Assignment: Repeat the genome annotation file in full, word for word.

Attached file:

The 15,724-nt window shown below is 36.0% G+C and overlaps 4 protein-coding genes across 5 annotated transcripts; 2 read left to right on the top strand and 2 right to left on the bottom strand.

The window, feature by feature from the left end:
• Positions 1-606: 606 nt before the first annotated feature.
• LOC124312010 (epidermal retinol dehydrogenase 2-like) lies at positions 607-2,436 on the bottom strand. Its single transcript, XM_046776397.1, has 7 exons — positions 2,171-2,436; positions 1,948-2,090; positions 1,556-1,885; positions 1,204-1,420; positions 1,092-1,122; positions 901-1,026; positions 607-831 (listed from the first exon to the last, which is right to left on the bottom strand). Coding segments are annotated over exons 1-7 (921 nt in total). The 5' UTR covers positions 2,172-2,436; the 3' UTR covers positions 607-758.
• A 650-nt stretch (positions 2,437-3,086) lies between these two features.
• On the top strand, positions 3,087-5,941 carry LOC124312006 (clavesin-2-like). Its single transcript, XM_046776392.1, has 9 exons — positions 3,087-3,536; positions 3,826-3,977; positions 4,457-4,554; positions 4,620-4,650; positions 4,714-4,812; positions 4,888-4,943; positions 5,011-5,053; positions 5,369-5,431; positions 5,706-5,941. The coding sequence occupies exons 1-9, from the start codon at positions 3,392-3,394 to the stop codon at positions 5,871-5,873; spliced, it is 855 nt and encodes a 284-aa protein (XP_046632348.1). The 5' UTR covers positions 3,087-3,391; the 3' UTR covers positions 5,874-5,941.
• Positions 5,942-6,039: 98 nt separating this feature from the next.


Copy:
The 15,724-nt window shown below is 36.0% G+C and overlaps 4 protein-coding genes across 5 annotated transcripts; 2 read left to right on the top strand and 2 right to left on the bottom strand.

The window, feature by feature from the left end:
• Positions 1-606: 606 nt before the first annotated feature.
• LOC124312010 (epidermal retinol dehydrogenase 2-like) lies at positions 607-2,436 on the bottom strand. Its single transcript, XM_046776397.1, has 7 exons — positions 2,171-2,436; positions 1,948-2,090; positions 1,556-1,885; positions 1,204-1,420; positions 1,092-1,122; positions 901-1,026; positions 607-831 (listed from the first exon to the last, which is right to left on the bottom strand). Coding segments are annotated over exons 1-7 (921 nt in total). The 5' UTR covers positions 2,172-2,436; the 3' UTR covers positions 607-758.
• A 650-nt stretch (positions 2,437-3,086) lies between these two features.
• On the top strand, positions 3,087-5,941 carry LOC124312006 (clavesin-2-like). Its single transcript, XM_046776392.1, has 9 exons — positions 3,087-3,536; positions 3,826-3,977; positions 4,457-4,554; positions 4,620-4,650; positions 4,714-4,812; positions 4,888-4,943; positions 5,011-5,053; positions 5,369-5,431; positions 5,706-5,941. The coding sequence occupies exons 1-9, from the start codon at positions 3,392-3,394 to the stop codon at positions 5,871-5,873; spliced, it is 855 nt and encodes a 284-aa protein (XP_046632348.1). The 5' UTR covers positions 3,087-3,391; the 3' UTR covers positions 5,874-5,941.
• Positions 5,942-6,039: 98 nt separating this feature from the next.